On that historic day, I was standing against the wall in the large auditorium located in parliament’s basement, listening to Soviet Ukraine’s Communist leaders argue whether they should declare independence from the Soviet Union. Most were still reeling from the coup in Moscow several days before and were mulling over Ukraine’s choices. The debate was long and spurious, until a man, who I believe was a police chief from Poltava, boldly said:
“Tovaryshi, I have always been for the Soviet Union and for a strong Soviet Union. But the union now being proposed to us is one in which Ukraine will enter with its head bowed down. Therefore, tovaryshi, we must vote for independence!”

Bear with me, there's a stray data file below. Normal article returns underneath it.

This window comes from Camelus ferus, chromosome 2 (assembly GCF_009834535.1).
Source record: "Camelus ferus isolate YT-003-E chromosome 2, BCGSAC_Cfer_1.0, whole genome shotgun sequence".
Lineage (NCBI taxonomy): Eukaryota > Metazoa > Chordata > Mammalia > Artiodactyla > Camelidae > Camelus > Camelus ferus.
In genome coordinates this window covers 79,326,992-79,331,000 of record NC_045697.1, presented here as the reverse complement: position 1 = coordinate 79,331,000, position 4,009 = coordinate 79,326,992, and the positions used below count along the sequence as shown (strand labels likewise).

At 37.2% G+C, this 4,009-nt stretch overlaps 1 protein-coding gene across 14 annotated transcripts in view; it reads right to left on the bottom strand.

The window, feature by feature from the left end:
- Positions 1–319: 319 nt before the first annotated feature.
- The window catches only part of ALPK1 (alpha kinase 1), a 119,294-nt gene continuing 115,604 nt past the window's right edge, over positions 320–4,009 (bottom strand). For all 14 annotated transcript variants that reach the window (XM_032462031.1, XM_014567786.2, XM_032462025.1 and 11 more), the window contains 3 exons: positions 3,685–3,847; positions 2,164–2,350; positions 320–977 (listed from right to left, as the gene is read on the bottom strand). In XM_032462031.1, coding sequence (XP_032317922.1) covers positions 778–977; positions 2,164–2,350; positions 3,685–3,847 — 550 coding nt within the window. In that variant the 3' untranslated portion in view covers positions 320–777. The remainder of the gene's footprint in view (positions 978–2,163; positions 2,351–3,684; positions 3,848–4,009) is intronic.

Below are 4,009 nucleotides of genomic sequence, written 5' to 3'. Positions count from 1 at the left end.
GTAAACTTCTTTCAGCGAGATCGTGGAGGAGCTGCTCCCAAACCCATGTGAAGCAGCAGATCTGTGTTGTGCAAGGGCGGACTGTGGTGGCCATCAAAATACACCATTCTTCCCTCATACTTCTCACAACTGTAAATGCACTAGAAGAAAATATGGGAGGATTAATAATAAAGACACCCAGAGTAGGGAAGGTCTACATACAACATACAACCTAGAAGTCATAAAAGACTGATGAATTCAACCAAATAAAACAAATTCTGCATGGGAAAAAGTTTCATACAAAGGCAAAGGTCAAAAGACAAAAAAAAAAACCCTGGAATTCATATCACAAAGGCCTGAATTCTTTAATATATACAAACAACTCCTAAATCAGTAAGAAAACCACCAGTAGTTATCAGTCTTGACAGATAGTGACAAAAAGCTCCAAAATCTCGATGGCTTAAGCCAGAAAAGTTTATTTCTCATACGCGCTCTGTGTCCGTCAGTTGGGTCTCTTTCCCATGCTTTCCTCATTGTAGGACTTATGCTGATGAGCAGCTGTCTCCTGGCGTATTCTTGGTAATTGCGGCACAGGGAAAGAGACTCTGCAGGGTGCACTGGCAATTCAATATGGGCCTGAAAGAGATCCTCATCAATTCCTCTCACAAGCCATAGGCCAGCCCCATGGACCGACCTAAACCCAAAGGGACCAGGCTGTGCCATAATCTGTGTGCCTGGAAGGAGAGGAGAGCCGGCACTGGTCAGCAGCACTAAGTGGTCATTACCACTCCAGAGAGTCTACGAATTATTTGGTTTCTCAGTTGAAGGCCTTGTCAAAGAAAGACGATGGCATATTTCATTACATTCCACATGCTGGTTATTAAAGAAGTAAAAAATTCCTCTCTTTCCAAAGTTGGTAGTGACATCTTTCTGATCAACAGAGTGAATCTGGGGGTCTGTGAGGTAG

The auditorium burst into wild applause and it was at that moment that my pen, a Soviet-made product purchased in a Kyiv store, gave out. Feeling a tap on my shoulder, I turned to find someone handing me a black Pentel pen. The man was a high-ranking Communist official whose name escapes me now.